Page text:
In many cases, rescuers were only able to recover small body parts so family members of the missing were asked to bring hairbrushes, toothbrushes or clothing for DNA identification.

Technicians plan to scour the wreckage for signals from cellular phones and pagers in hopes they can help rescue crews zero in on any survivors, according to spokesman for the Federal Emergency Management Agency.

Although an active signal from a wireless device would not indicate that its owner survived the attack, it could help crews direct their efforts into air pockets and basement areas of the rubble where people may be huddled awaiting rescue.


One of the emblems of the attack in New York has become the thousands of family members wandering city streets with pictures and descriptions of the missing, hoping to track down clues to their fate. They have been scouring hospitals and lining up at centers that collect data on the missing.

In an outpouring of support, thousands of New Yorkers off work for the weekend formed long lines outside the Jacob K. Javits Convention Center in midtown Manhattan to volunteer in rescue efforts and help stricken families.

The city was overwhelmed by the offers and said it had more volunteers than it needed at this point. Officials distributed excess food and supplies to hospitals and homeless shelters.

“The generosity is extraordinary and I cannot tell you how much we appreciate it,” said First Deputy Mayor Joe Lohta.

About 400 construction workers were waiting since 7 a.m. EDT outside the Javits Center, many wearing dirty jeans with shovels slung over their shoulders and American flags sticking out of their hard hats.

“Something happened to me on Tuesday,” said Steve Rowan, a 49-year-old builder from Riverdale, New Jersey. “I wanted to be here ever since. I’m not looking for money. I’m willing to sweep, shovel whatever to do my part.”

Iron workers were in particular demand in rescue efforts.

“You want to pitch in and help like everyone else,” said Dan Kelly, a 44-year-old welder from Woodside, Queens.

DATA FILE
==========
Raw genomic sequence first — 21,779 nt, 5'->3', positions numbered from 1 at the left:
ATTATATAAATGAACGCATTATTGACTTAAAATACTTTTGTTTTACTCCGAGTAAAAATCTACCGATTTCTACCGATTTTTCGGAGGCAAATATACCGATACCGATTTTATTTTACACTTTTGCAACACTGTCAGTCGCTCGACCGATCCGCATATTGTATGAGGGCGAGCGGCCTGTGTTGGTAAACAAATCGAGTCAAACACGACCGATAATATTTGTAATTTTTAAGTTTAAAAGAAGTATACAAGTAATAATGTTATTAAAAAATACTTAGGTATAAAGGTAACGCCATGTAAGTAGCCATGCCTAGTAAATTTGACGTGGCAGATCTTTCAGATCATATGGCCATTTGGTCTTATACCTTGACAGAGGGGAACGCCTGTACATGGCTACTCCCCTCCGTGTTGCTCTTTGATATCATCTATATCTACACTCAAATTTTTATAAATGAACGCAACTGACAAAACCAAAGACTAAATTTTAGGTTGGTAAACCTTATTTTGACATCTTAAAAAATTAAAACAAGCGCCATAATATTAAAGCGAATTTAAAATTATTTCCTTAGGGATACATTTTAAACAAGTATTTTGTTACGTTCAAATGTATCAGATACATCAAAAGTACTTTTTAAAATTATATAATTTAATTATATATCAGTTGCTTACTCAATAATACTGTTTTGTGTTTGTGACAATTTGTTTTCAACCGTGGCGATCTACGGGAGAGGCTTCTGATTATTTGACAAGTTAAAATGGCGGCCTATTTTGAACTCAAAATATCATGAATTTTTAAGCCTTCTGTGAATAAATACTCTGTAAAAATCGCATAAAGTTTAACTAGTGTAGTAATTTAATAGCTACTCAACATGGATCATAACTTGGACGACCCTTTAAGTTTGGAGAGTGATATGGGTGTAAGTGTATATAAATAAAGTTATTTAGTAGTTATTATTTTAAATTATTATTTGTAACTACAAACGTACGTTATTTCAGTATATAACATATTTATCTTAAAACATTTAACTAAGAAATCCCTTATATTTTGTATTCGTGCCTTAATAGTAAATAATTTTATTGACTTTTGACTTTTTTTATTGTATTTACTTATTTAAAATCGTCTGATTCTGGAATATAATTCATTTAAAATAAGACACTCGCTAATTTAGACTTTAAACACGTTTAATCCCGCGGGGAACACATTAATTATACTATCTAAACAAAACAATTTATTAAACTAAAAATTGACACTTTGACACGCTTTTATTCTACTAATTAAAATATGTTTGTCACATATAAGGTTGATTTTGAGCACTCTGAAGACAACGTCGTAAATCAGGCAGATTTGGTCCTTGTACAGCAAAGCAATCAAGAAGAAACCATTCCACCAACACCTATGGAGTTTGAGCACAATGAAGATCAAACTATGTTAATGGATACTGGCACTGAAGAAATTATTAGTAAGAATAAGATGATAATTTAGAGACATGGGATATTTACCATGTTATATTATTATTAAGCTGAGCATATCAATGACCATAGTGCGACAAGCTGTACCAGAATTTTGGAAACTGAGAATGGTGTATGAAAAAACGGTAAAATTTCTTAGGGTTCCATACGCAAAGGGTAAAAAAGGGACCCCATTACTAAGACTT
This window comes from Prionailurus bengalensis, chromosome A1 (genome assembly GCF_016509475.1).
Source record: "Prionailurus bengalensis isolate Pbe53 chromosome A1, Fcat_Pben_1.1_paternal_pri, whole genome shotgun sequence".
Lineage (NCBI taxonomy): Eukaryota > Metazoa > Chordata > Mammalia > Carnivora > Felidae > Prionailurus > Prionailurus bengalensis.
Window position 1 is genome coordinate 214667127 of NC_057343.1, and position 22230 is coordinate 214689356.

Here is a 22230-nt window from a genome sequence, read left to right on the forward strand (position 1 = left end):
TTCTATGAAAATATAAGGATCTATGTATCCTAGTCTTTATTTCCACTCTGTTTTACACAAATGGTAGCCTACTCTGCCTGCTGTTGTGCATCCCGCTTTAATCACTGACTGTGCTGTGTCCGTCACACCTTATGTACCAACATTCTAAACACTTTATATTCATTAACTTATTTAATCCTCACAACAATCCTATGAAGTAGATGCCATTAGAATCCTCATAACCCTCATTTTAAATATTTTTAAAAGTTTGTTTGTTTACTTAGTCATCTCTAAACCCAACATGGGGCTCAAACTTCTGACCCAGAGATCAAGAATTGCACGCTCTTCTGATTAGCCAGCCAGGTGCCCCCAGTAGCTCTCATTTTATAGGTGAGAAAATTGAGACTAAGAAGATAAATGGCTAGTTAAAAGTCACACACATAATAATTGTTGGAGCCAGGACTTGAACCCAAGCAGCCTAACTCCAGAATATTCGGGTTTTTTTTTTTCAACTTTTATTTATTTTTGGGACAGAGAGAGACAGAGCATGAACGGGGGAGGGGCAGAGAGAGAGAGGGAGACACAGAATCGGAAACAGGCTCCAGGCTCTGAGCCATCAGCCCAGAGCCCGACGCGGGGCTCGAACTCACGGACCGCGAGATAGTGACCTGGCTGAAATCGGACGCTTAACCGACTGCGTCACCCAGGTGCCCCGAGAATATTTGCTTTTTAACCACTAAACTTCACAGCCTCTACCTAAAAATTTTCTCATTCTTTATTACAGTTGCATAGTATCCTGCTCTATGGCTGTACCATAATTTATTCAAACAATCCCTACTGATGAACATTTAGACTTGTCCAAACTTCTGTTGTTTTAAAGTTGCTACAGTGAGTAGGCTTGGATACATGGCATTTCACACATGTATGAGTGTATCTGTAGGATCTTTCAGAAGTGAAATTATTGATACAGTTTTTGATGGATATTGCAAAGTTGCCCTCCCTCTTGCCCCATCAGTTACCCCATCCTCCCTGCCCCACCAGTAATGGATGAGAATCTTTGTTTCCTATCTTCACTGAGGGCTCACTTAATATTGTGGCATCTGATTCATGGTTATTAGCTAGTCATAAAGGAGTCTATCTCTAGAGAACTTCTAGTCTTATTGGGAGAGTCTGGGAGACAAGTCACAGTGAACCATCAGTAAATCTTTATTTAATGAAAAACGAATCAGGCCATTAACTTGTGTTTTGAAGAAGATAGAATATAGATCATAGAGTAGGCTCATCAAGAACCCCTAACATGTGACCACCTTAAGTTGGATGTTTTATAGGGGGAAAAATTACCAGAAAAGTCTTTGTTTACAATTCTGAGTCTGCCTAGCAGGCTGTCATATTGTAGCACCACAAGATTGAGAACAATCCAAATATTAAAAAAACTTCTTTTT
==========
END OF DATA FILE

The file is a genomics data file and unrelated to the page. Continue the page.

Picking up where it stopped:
A wave of patriotism was sweeping the city not known for its sentimentality.

The American flag was everywhere — on T-shirts and giant billboards of Times Square, sticking out of people’s back pockets, draped from windows, hanging off cranes, decorating hot-dog vending stands on street corners and flying from cars and Harley Davidson motorcycles.

Some New Yorkers, especially those living closest to the disaster area, have been wearing gas masks to filter the smoky, acrid air wafting from the smoldering ruins downtown.


In preparation for Monday’s reopening of the New York stock exchanges, city authorities allowed limited access to the Wall Street financial district for the first time since the attack.

Mayor Rudolph Giuliani said the city would open a route to allow Wall Street traders to return to their offices.

The New York Stock Exchange, American Stock Exchange and the Nasdaq have been closed for four days — the longest shutdown since the outbreak of the First World War.

The NYSE and its member firms — banks and brokerages — were testing their systems over the weekend. The stock exchange is just a five-minute walk from where the twin towers once stood.

Business owners were beginning to dig out, washing windows and sweeping sidewalks as construction workers dug up the streets to repair pipes and electrical lines.

Speakers in a window of the Federal Reserve Bank of New York, near the disaster site, blared “America the Beautiful.”

Security was tight around the rescue operation to keep gawking crowds at bay.

Subway trains began rolling into the financial district for the first time since the attack on Saturday. Cars are still banned.

(Additional reporting by Eric Burroughs, Jon Herskovitz, Daniel Bases, Genevieve Wilkinson)